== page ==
Because of the work that has to take place during the night and the fact that we have to work the track at deeper depths than normal it invariably rides slower / deeper than usual, therefore we tend to start the day with a description of Standard to Slow to indicate this.
We use times as a guide to how the track is riding and will alter the going as and when the times show the track to be riding faster or slower.
The moisture content in the track dictates how quick the surface will ride and as the track is rolled and harrowed following each race it can often quicken up during the course of a meeting.
To prevent the surface riding too quickly and therefore increasing the possibility of injury to horses, we sometimes carry out deeper harrowing to "slow" the surface down again, although we would never carry out deep work during a fixture.
for yesterday (Nov 29th 2005), we had worked the track from 3.30am because
temperatures had dipped below zero, so as an indication of that work taking
place I started the day on Standard to Slow.
Walking the course prior to racing I felt that the surface had rolled back down quite well (due to the moisture content) but left the description until after the first race when the time indicated that the surface was riding as Standard.
I then changed the description to Standard."
Results shown on this website will use official going descriptions from Raceform returns and The Racing Post website.
My enquiries reveal that Wolverhampton prepare the course with the aim of starting meetings with Standard going,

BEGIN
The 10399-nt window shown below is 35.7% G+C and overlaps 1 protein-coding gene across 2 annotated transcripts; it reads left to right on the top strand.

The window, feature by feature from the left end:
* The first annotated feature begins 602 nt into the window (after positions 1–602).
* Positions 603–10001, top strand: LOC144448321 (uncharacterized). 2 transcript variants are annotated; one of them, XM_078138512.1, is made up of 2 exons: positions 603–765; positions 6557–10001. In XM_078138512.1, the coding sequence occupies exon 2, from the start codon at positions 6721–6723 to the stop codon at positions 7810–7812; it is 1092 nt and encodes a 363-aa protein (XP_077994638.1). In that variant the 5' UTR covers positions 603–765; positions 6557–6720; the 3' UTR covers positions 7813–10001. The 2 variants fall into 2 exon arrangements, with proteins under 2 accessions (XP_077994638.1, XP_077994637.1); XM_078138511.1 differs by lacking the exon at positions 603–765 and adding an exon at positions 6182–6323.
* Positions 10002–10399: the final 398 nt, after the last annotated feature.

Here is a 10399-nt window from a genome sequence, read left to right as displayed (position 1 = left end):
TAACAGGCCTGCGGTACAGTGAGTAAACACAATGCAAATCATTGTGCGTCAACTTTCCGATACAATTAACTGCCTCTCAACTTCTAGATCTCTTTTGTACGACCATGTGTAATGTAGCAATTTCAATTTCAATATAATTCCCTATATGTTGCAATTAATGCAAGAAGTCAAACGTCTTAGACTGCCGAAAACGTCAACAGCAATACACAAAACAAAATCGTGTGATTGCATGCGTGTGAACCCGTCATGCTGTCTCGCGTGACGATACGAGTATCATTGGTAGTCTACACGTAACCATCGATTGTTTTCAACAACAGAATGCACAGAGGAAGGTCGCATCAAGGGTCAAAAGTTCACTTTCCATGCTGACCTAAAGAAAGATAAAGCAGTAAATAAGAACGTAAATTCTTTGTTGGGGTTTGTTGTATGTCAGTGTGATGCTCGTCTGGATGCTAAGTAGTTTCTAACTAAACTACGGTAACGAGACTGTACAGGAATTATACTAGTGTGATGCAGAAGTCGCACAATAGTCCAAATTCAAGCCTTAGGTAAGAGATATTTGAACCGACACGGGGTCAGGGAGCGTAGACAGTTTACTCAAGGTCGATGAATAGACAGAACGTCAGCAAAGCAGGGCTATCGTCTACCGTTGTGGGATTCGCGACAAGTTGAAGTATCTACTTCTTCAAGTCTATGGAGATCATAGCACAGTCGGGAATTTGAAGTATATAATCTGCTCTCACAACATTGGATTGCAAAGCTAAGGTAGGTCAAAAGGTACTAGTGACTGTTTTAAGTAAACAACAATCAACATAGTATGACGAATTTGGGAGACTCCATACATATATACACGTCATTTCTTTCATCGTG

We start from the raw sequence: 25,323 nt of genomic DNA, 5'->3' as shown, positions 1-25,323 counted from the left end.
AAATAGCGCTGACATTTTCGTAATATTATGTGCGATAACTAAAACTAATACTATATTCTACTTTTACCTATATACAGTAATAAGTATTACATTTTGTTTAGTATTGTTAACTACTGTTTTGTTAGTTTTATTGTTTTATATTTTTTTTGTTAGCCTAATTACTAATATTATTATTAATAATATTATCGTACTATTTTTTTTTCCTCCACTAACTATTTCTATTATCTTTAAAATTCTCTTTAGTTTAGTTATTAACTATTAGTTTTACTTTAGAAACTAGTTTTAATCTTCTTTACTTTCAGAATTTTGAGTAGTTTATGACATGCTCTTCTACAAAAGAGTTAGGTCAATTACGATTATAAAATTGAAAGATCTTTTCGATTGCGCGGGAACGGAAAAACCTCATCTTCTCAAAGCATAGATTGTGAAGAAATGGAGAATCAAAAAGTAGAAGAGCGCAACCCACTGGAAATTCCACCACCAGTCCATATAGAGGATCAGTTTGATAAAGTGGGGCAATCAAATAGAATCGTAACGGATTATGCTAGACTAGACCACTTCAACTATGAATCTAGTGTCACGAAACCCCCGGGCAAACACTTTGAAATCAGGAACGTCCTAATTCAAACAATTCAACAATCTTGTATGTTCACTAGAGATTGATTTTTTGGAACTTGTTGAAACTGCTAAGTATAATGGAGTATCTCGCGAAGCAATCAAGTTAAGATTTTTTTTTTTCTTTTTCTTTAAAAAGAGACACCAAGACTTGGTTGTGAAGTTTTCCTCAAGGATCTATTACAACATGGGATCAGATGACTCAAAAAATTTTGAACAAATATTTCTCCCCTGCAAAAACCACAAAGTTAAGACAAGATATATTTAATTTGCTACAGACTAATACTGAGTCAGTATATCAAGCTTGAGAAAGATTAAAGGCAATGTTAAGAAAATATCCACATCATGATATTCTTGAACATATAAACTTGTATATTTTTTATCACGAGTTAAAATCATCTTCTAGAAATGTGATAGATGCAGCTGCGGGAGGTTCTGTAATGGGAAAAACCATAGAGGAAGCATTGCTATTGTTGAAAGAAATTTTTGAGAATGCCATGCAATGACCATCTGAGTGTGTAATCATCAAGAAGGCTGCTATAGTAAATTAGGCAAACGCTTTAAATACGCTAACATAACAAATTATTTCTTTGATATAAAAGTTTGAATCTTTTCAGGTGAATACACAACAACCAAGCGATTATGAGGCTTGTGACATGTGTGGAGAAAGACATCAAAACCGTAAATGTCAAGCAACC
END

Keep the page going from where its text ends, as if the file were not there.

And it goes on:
Usually, an early race of 7F or shorter is then assessed on it's merits by the Wolverhampton staff, taking into consideration age, distance and time.
Whilst the going description may change after race 1 or 2, any change in the going description would usually apply from the start of racing.
Official race returns sometimes show what appears to be a going change after 1 or 2 races. See Oct 14th 2006.
Finally - The comments I have
made for each course and distance, are only my interpretation of the results
shown on the charts.
I am only one person who has done an analysis. You may well see something that is blatantly obvious which has been missed. Interpretation of graphs is quite often a matter of opinion as to what the data means.
Your interpretation is just as good as anyone else's.
Armed with the information provided here, I hope you now feel -
you are now an expert on the subject of all weather draw advantages.
Copyright © 2006 [Howard Hutchinson]. All rights reserved.